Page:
I always thought that breathing is an autonomous process – but while I was doing some research, I learnt that breathing is the only autonomous system of the body that we CAN control, through conscious breathing practices such as pranayama.


In addition, I found out that there are MANY ways of pranayama, each with its own benefits. The more I know, the more I want to find out – I never imagined I would find breathing interesting.


Anyway, just for fun – I decided to test out some of the things I read about Pranayama/ breathing and below are my results:

S/N What I Read/ Heard My Test Results*
1 Pranayama helps with weight loss – the practice of breathing techniques is an effective way to reduce body fat. TRUE that pranayama reduces body fat but FALSE that it helps to lose weight. I practised Kapalbhati everyday for a week and found that my abdominal muscles became more defined.
2 Pranayama improves sense of well-being and immunity, among other numerous health benefits. TRUE.
I find that my rhinitis did not act up for the period that I was practising pranayama, and I did not have to use my nasal spray for that week!
3 According to some studies, breathing more slowly and taking longer breaths can reduce one’s appetite. FALSE.
I tried this before meals and even in between my meals but it did not work for me.
4 Some clinical studies have shown that Bhramari pranayama slows down breathing and heart rate and this may help calm our body for sleep. TRUE for Ujjayi breathing, not for Bhramari pranayama. I practised ujjayi breathing for about 5 minutes and it helped cure my insomnia.
5 When we breathe, we are either right nostril or left nostril dominant. It is believed that the right nostril is more open or breathing more smoothly when we are more fired up/ active/ aroused. Dominance in the left nostril tends to happen when we are relaxed and at ease. FALSE.

I tried this for more than 10 times over three days but my right nose was almost always more dominant. However, I think this could be because of my rhinitis that blocked one of my nostrils.


*These results are not conclusive as they were not done in a controlled environment and there could be several other factors affecting the outcome. They are meant for sharing purposes only, please feel free to conduct your own experiments as the results could vary for different individuals.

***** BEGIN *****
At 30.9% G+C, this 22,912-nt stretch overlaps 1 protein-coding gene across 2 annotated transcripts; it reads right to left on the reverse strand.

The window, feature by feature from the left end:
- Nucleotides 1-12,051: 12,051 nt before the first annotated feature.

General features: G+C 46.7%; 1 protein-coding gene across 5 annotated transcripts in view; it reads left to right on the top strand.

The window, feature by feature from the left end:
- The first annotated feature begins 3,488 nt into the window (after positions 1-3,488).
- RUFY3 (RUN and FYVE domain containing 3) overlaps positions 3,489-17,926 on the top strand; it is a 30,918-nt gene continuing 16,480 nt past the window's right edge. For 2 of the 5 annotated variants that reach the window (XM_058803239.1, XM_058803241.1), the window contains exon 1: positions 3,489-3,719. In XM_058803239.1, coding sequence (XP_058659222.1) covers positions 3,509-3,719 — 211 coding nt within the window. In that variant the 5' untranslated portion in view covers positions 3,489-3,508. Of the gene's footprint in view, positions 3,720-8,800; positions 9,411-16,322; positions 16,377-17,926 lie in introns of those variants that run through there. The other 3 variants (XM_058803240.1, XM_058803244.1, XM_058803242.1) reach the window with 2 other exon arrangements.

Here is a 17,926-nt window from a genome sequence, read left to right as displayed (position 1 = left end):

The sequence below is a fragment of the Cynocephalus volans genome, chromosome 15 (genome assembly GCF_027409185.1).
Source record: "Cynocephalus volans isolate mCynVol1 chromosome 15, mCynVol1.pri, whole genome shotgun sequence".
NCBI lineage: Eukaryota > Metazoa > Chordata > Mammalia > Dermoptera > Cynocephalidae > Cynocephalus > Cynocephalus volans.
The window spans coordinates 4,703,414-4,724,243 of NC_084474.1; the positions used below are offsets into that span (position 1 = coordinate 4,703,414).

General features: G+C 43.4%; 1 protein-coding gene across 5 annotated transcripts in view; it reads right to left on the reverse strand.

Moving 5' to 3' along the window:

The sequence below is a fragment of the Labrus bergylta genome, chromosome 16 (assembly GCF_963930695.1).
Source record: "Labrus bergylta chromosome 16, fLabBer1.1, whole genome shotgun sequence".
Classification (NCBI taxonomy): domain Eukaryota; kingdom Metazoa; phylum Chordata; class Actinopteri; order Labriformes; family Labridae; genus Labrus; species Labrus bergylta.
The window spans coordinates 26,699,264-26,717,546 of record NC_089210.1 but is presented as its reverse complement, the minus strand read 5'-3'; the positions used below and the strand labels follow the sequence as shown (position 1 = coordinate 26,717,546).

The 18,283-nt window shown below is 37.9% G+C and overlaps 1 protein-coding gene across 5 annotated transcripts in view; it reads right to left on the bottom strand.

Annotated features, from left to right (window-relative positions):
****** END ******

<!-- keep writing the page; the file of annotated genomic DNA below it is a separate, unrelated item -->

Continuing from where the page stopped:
Lastly, it is said that we only have so many breaths in our life. If we could extend our life span a little longer just by taking as many slow, deep breaths as possible, why not? Start your daily 10mins pranayama practice today!


Anulom Vilom and its benefits to my body and mind

I am personally interested in spirituality and I have been trying a few kinds of meditations. But I only learned more about pranayama techniques in the yoga teacher training (YTT) with Tirisula, so Pranayama is new to me. I practiced some pranayama when I attended some yoga classes earlier, but I didn’t know much about its benefits and details. 


In Sanskrit, ‘Prana’ means life energy and ‘Ayama’ means expansion. I am interested in pranayama because the course manual says it’s a link between body, emotions, mind and spirit – so interesting!


Because of the homework of pranayama practicing, so I have been practicing Anulom Vilom every morning for a few weeks. For myself, I want to be more mindful and energize my body before I start my day so I choose to do Anulom Vilom to see if there is any effects to my body and mind.


Anulom Vilom is an alternate nostril breathing. To breathe with Anulom Vilom technique, we use the right hand with middle and index fingers folded towards the palm. Place the thumb on the right nostril and ring finger on the left nostril. Close the left nostril (or right). Inhale through the right (or left) nostril, close and exhale through the left (or right) nostril. Focus on the breath and continue for at least 10 rounds. It’s best to be done on an empty stomach.


From my studies, there are many benefits of Anulom Vilom:

  • Intake more oxygen and purify blood
  • Relieve stress and tension
  • Improve concentration and focus
  • Energise the body when do it in the morning
  • Calm the mind down when do it at night


When I do Anulom Vilom in the morning, it helps to improve my concentration and energise my body. I like the fact that we can control our mind by control our breathing.


At night, when I can’t sleep, I will lie down on my right side so I can breathe well from my left nostril and it helps me to fall asleep faster. I don’t have insomnia, I only take time to fall asleep and Anulom Vilom helps!


This is only one pranayama technique among many other techniques that I learned e.g. Bastrika, Brahmari, Sheetari, Sama Vritti, etc. I will also use other pranayama techniques to suit the benefits I want for my body and mind and I would encourage everyone to try too 🙂  

Pranayama – sama vritti

Pranayama is the yogic practice of focusing on breath. Prana means “vital life force”, and yama means to gain control. In yoga, breath is associated with the prana, thus, pranayama is a means to elevate the Prana shakti, or life energies.

I have done some research on breathing techniques of Sama Vritti,